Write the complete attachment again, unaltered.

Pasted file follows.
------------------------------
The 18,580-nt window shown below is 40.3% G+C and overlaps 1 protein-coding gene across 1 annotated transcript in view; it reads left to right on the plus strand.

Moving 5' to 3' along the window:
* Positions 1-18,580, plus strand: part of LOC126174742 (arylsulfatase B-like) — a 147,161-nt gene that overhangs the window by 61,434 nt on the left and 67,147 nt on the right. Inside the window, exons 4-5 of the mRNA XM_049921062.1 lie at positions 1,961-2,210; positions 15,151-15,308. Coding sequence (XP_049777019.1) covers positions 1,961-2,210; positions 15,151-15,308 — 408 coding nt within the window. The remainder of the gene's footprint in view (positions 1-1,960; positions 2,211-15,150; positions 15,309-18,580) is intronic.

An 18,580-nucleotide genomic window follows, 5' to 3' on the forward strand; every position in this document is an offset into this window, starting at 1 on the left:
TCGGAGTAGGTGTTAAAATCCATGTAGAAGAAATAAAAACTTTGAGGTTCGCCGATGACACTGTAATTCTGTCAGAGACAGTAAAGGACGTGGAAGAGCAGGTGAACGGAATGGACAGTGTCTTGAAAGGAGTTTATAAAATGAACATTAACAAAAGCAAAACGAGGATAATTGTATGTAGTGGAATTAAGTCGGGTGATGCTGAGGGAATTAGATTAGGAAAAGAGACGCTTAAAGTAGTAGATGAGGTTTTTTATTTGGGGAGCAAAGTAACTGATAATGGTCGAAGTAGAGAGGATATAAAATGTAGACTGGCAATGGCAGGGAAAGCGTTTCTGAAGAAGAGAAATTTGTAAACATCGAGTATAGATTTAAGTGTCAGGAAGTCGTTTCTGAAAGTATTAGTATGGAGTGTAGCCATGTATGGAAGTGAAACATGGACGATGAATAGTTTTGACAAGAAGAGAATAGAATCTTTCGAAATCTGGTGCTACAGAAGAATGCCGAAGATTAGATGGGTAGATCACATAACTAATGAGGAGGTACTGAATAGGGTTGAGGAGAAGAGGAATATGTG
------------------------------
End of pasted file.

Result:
The 18,580-nt window shown below is 40.3% G+C and overlaps 1 protein-coding gene across 1 annotated transcript in view; it reads left to right on the plus strand.

Moving 5' to 3' along the window:
* Positions 1-18,580, plus strand: part of LOC126174742 (arylsulfatase B-like) — a 147,161-nt gene that overhangs the window by 61,434 nt on the left and 67,147 nt on the right. Inside the window, exons 4-5 of the mRNA XM_049921062.1 lie at positions 1,961-2,210; positions 15,151-15,308. Coding sequence (XP_049777019.1) covers positions 1,961-2,210; positions 15,151-15,308 — 408 coding nt within the window. The remainder of the gene's footprint in view (positions 1-1,960; positions 2,211-15,150; positions 15,309-18,580) is intronic.

An 18,580-nucleotide genomic window follows, 5' to 3' on the forward strand; every position in this document is an offset into this window, starting at 1 on the left:
TCGGAGTAGGTGTTAAAATCCATGTAGAAGAAATAAAAACTTTGAGGTTCGCCGATGACACTGTAATTCTGTCAGAGACAGTAAAGGACGTGGAAGAGCAGGTGAACGGAATGGACAGTGTCTTGAAAGGAGTTTATAAAATGAACATTAACAAAAGCAAAACGAGGATAATTGTATGTAGTGGAATTAAGTCGGGTGATGCTGAGGGAATTAGATTAGGAAAAGAGACGCTTAAAGTAGTAGATGAGGTTTTTTATTTGGGGAGCAAAGTAACTGATAATGGTCGAAGTAGAGAGGATATAAAATGTAGACTGGCAATGGCAGGGAAAGCGTTTCTGAAGAAGAGAAATTTGTAAACATCGAGTATAGATTTAAGTGTCAGGAAGTCGTTTCTGAAAGTATTAGTATGGAGTGTAGCCATGTATGGAAGTGAAACATGGACGATGAATAGTTTTGACAAGAAGAGAATAGAATCTTTCGAAATCTGGTGCTACAGAAGAATGCCGAAGATTAGATGGGTAGATCACATAACTAATGAGGAGGTACTGAATAGGGTTGAGGAGAAGAGGAATATGTG